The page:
PhotoJoseph, our favorite live streaming YouTuber(& audiovisual expert) makes a complete tutorial video of YoloBox Pro, a step-by-step deep-dive into almost every single feature that YoloBox Pro is capable of.
If you are new to or not familiar with YoloBox Pro and its recently updated new features, this is the video you should definitely watch. The entire 40-min video experience will turn any beginner into a YoloBox master!
Hardware and Input Ports Tour
- You’ve got three hdmi inputs, each one with a scalar on it. You can bring in just about any flavour of 720 or 1080 into this and it’ll scale to whatever production size you’re doing.
- You have a type of usb port which actually supports webcams.
- An ethernet port.
- An hdmi out which can output your program or can output the same interface, so think of that like a multi-view out and that’s actually how I’ll be recording the screen for you to see throughout this demo.
- A type-c usb port which isn’t really used that much yet right now you can plug a keyboard into it. You can also bring audio in through that, probably a couple other things, but in the future, they will be adding webcam support, so you’ll be able to plug a usb cable from here into your computer and treat this like a webcam.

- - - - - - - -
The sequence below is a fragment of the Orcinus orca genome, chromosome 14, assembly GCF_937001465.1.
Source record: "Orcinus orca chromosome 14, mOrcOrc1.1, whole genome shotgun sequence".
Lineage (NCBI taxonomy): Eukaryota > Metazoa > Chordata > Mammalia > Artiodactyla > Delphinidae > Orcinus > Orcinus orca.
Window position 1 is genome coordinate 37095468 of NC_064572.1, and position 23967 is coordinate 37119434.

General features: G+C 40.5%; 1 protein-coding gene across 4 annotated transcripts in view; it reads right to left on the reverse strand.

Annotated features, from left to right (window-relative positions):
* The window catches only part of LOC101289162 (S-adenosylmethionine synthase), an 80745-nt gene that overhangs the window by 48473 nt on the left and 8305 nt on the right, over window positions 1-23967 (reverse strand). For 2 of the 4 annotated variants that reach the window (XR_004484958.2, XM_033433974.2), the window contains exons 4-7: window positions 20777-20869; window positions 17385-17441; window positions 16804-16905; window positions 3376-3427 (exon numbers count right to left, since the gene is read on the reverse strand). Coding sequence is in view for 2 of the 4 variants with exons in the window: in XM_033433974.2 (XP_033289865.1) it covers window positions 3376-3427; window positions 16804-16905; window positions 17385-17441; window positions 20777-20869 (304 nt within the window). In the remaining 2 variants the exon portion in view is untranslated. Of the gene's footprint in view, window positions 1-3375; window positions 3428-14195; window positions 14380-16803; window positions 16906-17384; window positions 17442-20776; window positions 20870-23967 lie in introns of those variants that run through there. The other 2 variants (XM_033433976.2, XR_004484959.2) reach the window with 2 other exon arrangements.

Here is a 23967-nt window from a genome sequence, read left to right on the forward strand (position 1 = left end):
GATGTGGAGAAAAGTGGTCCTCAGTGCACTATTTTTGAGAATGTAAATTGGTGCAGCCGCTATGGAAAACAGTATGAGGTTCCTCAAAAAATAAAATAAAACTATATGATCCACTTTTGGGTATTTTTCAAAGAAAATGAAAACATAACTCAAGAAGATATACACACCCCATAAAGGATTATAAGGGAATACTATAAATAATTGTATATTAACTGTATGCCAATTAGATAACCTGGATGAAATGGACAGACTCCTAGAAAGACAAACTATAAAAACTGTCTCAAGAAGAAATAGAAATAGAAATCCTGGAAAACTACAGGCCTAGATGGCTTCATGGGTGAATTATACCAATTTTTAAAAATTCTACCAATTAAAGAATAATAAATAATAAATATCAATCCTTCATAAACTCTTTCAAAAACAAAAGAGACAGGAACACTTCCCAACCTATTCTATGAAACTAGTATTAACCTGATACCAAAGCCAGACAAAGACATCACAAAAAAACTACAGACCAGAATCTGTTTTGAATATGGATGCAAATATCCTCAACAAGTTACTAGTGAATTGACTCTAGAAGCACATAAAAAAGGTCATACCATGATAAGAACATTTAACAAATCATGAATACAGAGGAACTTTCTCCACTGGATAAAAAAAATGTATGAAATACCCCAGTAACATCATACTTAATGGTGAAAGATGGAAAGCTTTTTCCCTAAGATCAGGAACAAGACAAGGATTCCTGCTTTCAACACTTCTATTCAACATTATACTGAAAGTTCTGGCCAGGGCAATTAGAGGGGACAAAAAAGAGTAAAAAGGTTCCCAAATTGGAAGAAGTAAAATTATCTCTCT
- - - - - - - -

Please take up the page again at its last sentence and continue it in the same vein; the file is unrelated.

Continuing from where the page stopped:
- There’s a headphone jack two audio inputs one at mic level and one at line level .
- Another usb-c port specifically for charging.
- On the other side, we’ve got a corner 20 hole for a tripod or that little mount that we saw in the Box.
- An SD card slot which is very handy, this is both for recording your show and for loading graphics onto the device.
- A sim card slot that i alluded to earlier this device actually has an modem built into it so you can with a sim card.
Creating a Live Stream or Monitor Mode
- Now let’s go back to the main screen and create a show. To do that you tap on the plus on the bottom right corner, and you have two options: you can create a new live show, or you can create what’s called a monitor mode.